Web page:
Maps into a Postnikov tower of the sphere

Suppose I have a CW complex $$Y$$ of dimension $$n+2$$ and let $$X_{n+2}$$ be the third non-trivial Postnikov stage of $$S^n$$ (i.e. there is a map $$S^n \to X_{n+2}$$ which is an $$(n+2)$$-equivalence). We obtain a fibration $$F\to X_{n+2} \to K(\mathbb Z, n)$$ (which factors through $$X_{n+1}$$). Thus we have $$K(\mathbb Z,n-1) \to F \to X_{n+2} \to K(\mathbb Z,n)$$ and therefore the exact sequence $$H^{n-1}(Y;\mathbb Z) \to [Y,F] \to [Y,X_{n+2}] \to H^n(Y;\mathbb Z).$$ I would like to understand the map $$H^{n-1}(Y;\mathbb Z) \to [Y,F]$$. Is there a good model for $$F$$ such that $$[Y,F]$$ is expressed by some topological data of $$Y$$? Clearly $$F$$ is the homotopy fiber of $$\text{Sq}^2 \colon K(\mathbb Z_2,n+1) \to K(\mathbb Z_2,n+3)$$.

• The first three layers of the Postnikov tower of $S^n$ are determined by the homotopy groups $\mathbb Z,\mathbb Z/2,\mathbb Z/2$, the $k$-invariants $k_n:K(\mathbb Z,n)\to K(\mathbb Z/2,n+2)$ and $k_{n+1}:K(\mathbb Z/2,n+1)\to K(\mathbb Z/2,n+3)$, and a nullhomotopy of $\Sigma k_{n+1}\circ k_n$. As you say, $k_{n+1} = Sq^2$, whereas $k_n$ is the composition of mod 2 reduction with $Sq^2$. The nullhomotopy comes from the Adem relation $Sq^2Sq^2 = Sq^3Sq^1$ and the fact that $Sq^1$ vanishes on mod 2 reductions (Bockstein exact sequence). One can probably work this out explicitly on cochains... – Bertram Arnold Jan 31 '19 at 16:01

Let me treat the stable case ($$n\ge 4$$), so that we are interested in the first three stages of the Postnikov tower of the sphere spectrum. The way the Postnikov tower works is that if the homotopy groups of some spectrum $$E$$ are concentrated in degrees $$0$$ to $$n+1$$, we get a cofiber sequence $$\Sigma^{n+1} H\pi_{n+1}(E)\to E\to \tau_{\le n}E$$, where $$\tau_{\le n}E$$ has homotopy groups concentrated in degrees $$0$$ to $$n$$, and the map from $$E$$ is an isomorphism in these degrees. By rotating this cofiber sequence, we obtain the n-th k-invariant $$k_{n}:\tau_{\le n}E\to \Sigma^{n+2} H\pi_{n+1}(E)$$, and $$E$$ can be recovered as the fiber of this map. Thus the extension of the Postnikov tower to the next stage is determined by $$[\tau_{\le n}E,\Sigma^{n+2}H\pi_{n+1}(E)] = H^{n+2}(E;\pi_{n+1}(E))$$.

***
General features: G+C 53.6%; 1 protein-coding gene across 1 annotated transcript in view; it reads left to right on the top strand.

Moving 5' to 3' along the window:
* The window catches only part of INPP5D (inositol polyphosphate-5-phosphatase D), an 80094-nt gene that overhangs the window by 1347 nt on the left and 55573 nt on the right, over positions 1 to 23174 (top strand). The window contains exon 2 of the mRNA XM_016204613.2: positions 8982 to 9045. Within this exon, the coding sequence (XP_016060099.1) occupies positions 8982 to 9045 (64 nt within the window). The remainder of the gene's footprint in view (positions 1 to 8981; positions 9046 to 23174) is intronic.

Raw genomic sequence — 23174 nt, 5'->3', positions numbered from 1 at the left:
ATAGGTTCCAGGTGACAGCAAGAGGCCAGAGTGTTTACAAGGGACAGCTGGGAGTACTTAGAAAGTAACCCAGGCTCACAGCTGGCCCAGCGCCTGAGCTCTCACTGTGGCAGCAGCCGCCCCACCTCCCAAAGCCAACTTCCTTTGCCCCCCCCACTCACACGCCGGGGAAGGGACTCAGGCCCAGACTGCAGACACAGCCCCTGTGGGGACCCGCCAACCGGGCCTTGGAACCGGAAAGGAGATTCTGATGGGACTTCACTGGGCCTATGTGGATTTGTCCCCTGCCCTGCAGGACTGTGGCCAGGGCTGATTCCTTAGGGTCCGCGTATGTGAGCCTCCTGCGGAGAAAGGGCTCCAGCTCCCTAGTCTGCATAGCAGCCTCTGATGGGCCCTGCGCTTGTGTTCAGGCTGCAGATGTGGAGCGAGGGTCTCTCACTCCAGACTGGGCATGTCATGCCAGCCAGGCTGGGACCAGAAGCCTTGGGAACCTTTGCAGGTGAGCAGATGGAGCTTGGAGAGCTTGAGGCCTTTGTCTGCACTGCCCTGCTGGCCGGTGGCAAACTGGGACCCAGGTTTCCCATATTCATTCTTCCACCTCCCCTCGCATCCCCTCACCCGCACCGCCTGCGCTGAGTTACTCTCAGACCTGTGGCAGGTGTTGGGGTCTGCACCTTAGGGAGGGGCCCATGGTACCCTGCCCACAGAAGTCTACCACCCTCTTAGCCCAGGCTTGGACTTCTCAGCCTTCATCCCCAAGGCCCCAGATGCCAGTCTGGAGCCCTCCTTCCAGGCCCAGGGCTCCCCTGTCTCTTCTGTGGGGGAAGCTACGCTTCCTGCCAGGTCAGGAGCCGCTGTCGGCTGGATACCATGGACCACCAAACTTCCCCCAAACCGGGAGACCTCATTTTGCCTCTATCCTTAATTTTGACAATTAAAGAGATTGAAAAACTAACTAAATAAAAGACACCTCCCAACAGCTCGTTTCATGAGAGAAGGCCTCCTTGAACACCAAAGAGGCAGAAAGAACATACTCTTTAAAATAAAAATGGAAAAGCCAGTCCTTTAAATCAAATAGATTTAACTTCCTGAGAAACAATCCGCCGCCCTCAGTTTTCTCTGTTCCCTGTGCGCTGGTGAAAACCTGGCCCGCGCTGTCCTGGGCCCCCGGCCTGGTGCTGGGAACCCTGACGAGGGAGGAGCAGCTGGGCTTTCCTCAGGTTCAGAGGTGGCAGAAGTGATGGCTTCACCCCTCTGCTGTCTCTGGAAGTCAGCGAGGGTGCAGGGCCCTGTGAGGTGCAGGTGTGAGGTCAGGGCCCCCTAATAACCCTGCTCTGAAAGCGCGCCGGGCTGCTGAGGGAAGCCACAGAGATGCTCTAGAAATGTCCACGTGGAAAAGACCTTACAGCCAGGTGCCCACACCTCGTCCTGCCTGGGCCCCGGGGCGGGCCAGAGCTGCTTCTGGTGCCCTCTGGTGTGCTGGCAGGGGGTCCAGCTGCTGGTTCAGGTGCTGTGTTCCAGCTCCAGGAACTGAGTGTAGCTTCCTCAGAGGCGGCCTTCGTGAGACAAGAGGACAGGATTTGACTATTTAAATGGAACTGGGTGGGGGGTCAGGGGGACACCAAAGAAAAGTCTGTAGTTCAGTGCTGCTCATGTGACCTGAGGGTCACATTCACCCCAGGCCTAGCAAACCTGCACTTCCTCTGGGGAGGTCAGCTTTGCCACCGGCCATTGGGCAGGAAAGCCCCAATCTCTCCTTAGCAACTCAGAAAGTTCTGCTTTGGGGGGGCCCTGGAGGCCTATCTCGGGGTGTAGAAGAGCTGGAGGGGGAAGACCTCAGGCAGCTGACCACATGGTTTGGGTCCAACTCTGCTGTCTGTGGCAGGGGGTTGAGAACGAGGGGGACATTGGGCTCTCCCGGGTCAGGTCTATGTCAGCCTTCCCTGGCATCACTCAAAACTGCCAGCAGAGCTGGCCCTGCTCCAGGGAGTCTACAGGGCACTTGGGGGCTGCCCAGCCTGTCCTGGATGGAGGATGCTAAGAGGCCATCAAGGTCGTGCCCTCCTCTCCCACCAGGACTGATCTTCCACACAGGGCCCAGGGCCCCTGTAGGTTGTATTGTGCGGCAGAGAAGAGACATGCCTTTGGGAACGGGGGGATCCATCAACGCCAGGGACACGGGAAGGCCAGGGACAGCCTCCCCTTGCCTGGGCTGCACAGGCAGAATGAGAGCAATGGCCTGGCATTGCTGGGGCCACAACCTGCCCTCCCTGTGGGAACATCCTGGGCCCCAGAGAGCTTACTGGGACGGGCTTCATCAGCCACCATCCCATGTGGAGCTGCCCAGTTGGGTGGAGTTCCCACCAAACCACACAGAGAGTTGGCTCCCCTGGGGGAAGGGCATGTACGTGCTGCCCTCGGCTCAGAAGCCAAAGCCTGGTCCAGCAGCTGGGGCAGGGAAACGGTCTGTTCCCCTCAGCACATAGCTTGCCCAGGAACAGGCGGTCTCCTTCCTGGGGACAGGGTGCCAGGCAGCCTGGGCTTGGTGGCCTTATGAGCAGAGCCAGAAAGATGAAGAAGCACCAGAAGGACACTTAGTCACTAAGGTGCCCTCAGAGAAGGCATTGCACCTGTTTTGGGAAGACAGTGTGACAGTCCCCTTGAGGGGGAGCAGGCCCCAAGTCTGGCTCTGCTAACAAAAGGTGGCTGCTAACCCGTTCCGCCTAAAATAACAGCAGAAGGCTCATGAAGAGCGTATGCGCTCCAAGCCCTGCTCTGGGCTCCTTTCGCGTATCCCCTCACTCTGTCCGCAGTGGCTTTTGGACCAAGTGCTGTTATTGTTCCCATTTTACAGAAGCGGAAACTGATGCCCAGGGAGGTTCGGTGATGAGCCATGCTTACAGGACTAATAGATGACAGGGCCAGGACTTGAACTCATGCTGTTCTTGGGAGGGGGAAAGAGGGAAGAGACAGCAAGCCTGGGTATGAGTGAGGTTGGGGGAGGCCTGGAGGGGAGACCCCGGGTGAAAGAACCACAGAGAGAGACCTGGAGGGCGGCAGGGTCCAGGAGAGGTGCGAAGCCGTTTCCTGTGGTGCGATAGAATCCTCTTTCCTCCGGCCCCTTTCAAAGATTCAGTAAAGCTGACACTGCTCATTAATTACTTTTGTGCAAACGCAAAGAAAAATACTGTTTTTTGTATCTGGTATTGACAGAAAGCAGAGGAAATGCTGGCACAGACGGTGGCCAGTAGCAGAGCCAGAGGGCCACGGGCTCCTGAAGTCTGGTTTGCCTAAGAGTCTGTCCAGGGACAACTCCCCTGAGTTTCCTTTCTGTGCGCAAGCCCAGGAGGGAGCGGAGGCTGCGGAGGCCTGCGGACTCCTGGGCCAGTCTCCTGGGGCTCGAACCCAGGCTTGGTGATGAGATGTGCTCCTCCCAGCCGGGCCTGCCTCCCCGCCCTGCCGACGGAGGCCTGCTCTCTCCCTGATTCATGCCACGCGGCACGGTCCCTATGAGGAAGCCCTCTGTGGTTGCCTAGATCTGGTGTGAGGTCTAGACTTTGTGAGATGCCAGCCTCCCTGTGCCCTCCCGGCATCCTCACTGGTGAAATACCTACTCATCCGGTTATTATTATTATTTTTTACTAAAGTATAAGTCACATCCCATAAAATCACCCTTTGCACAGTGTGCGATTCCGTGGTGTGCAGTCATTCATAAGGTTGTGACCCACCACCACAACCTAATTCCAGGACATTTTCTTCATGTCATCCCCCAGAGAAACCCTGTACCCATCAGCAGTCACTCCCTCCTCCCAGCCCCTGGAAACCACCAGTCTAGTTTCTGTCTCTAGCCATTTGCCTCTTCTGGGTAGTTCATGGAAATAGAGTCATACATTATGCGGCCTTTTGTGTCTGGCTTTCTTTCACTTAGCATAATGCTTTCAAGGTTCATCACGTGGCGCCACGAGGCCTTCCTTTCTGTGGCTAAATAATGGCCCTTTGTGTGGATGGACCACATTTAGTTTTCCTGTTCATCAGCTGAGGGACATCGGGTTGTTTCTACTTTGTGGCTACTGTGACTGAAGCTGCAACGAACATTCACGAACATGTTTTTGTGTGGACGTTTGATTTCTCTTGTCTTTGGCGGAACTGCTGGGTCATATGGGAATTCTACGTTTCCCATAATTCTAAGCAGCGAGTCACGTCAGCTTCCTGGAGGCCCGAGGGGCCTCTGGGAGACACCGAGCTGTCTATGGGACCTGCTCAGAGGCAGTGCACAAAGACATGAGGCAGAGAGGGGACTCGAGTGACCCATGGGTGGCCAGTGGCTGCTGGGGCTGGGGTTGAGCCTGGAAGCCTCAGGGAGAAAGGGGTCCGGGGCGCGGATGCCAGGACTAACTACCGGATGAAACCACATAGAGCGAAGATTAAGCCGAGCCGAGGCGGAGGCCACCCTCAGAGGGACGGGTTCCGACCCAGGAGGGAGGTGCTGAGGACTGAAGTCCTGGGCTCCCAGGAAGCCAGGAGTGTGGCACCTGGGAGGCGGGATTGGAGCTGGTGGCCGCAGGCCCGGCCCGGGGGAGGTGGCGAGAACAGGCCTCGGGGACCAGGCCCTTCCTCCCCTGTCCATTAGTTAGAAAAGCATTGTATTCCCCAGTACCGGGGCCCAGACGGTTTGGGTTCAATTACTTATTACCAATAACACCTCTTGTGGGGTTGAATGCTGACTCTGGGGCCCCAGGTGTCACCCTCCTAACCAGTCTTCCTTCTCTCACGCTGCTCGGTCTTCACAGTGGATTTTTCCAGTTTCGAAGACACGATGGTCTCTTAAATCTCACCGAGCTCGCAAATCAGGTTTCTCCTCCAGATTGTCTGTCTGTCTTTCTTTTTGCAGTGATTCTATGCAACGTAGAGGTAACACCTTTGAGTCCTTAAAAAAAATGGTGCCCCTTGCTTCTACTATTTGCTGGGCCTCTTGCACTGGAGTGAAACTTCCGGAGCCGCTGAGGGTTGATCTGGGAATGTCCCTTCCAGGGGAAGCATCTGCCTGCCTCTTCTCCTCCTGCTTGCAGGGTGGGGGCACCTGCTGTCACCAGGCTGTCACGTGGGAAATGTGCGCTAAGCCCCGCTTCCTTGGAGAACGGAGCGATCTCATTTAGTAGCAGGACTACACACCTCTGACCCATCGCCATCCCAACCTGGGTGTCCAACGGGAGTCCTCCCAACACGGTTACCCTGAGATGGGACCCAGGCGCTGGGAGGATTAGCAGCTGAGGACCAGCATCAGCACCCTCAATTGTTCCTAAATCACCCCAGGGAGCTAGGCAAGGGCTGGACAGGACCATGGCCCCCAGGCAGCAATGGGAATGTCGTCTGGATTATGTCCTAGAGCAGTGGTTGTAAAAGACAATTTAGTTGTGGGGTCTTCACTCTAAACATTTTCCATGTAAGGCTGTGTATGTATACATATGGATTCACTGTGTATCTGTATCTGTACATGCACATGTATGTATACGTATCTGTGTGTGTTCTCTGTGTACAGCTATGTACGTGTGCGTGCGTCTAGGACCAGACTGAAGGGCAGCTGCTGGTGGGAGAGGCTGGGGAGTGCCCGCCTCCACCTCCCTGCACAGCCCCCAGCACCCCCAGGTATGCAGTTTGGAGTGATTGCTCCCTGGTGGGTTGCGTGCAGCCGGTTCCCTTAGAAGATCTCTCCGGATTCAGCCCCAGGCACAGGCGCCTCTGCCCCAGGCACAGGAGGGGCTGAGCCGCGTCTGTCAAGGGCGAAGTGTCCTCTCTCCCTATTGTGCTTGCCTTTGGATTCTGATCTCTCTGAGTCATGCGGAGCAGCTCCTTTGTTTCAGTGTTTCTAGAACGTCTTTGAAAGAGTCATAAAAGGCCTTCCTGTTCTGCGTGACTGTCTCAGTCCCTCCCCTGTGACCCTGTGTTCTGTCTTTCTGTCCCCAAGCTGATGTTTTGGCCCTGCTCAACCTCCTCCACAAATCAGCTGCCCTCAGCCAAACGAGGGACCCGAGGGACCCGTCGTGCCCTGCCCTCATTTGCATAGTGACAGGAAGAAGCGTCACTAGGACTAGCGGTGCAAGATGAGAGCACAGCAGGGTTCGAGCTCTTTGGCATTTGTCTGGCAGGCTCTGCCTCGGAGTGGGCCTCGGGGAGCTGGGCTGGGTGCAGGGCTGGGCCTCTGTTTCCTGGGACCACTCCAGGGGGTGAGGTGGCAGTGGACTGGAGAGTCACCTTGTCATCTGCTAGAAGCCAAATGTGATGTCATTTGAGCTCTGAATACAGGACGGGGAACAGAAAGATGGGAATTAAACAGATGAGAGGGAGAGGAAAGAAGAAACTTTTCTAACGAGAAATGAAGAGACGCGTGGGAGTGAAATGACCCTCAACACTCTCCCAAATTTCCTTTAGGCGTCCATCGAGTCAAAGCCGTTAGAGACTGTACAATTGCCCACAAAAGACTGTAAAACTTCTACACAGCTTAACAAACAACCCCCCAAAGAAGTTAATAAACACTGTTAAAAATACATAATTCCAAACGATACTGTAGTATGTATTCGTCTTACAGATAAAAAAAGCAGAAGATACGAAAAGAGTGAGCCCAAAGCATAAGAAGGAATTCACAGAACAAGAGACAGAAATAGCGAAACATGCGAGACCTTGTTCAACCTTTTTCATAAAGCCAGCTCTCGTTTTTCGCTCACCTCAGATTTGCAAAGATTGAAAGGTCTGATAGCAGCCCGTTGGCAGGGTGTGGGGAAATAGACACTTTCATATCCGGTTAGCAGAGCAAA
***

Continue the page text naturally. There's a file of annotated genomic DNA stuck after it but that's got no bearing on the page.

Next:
For $$n=0$$, this is completely trivial: All spectra with homotopy groups concentrated in one degree are Eilenberg-MacLane spectra.
For $$n=1$$, we have two groups $$\pi_0(E),\pi_1(E)$$ and $$k_0\in H^2(H\pi_0(E);\pi_1(E))$$. For any group $$A$$, we have $$H_1(HA;\mathbb Z) = 0,H_2(HA;\mathbb Z)\cong A\otimes\mathbb Z/2$$, so by the UCT, we have an isomorphism $$H^2(H\pi_0(E);\pi_1(E))\cong \operatorname{Hom}(\pi_0(E)\otimes \mathbb Z/2,\pi_1(E))$$. Now precomposition with $$\eta\in \pi_1(S)\cong \mathbb Z/2$$ also determines a map $$\pi_0(E)\otimes\mathbb Z/2\to \pi_1(E)$$, and this is precisely the homomorphism corresponding to the $$k$$-invariant: By the Yoneda lemma we only have to check this for the (second stage of the Postnikov tower of) the sphere spectrum which has nontrivial 0-th $$k$$-invariant (otherwise $$H_1(S)\cong\mathbb Z/2$$) and multiplication by $$\eta$$, so both homomorphisms are the nontrivial map from $$\mathbb Z/2$$ to itself.
In particular, from $$\eta^2\neq 0$$ we obtain that the k-invariants of $$\tau_{\le 1} S$$ and $$\tau_{\ge 0,\le 1}\Sigma^{-1}S$$ are nontrivial. We now have to determine how these two layers of the Postnikov tower fit together. Recall that $$k_1\in H^3(\tau_{\le 1}S;\mathbb Z/2)$$; from the (co)fiber sequence $$\Sigma^1 H\mathbb Z/2\to \tau_{\le 1}S\to\mathbb Z$$ we obtain a long exact sequence $$H^1(H\mathbb Z/2;\mathbb Z/2)\to H^3(H\mathbb Z;\mathbb Z/2)\to H^3(\tau_{\le 1}S;\mathbb Z/2)\to H^2(H\mathbb Z/2;\mathbb Z/2)\to H^4(H\mathbb Z;\mathbb Z/2)$$ The mod 2 reduction map $$H^*(H\mathbb Z/2;\mathbb Z/2)\to H^*(H\mathbb Z;\mathbb Z/2)$$ is the quotient by the image of precomposition with $$Sq^1$$. The maps in this long exact sequence can be factored as $$H^*(H\mathbb Z/2;\mathbb Z/2)\xrightarrow{\cdot Sq^2} H^{*+2}(H\mathbb Z/2;\mathbb Z/2)\to H^{*+2}(H\mathbb Z;\mathbb Z/2)$$ since 0-th k-invariant of $$S$$ is nontrivial. Thus this long exact sequence becomes $$\mathbb Z/2\langle Sq^1\rangle\to \mathbb Z/2\langle Sq^3\rangle\to H^3(\tau_{\le 1}S;\mathbb Z/2)\to \mathbb Z/2\langle Sq^2\rangle \to \mathbb Z/2\langle Sq^4\rangle$$ So the first map sends $$Sq^1$$ to $$Sq^1Sq^2 = Sq^3$$, so it is an isomorphism. The last map is $$Sq^2\mapsto Sq^2Sq^2 = Sq^3Sq^1$$ which gets sent to $$0$$ in the quotient. Thus we obtain that the restriction $$H^3(\tau_{\le 1}S;\mathbb Z/2)\to H^3(\Sigma^1H\mathbb Z/2;\mathbb Z/2)$$ is an isomorphism. This means that the first $$k$$-invariant of $$\tau_{\le 2}S$$ is uniquely determined by its restriction, the $$0$$-th k-invariant of $$\tau_{\ge 0,\le 1}\Sigma^{-1}S$$, which we have seen to be nontrivial.
As to your question about the natural transformation $$H^{n-1}(Y)\to [Y,F]$$, by the Yoneda lemma we only have to write down a map $$K(\mathbb Z,n-1)\to F$$, which by the definition of $$F$$ as a homotopy fiber is essentially the same as a cochain with boundary $$Sq^2Sq^2 \iota_{n-1}\in H^{n+3}(K(\mathbb Z,n-1);\mathbb Z/2)$$. Such a cochain does indeed exist, essentially by the above discussion, but I think it would be pretty hard to write down explicitly (since the same is true for the Steenrod operations), and it's not really clear to me what the value of such a construction would be. Maybe it would help if you can explain what a sufficiently good model would be for you?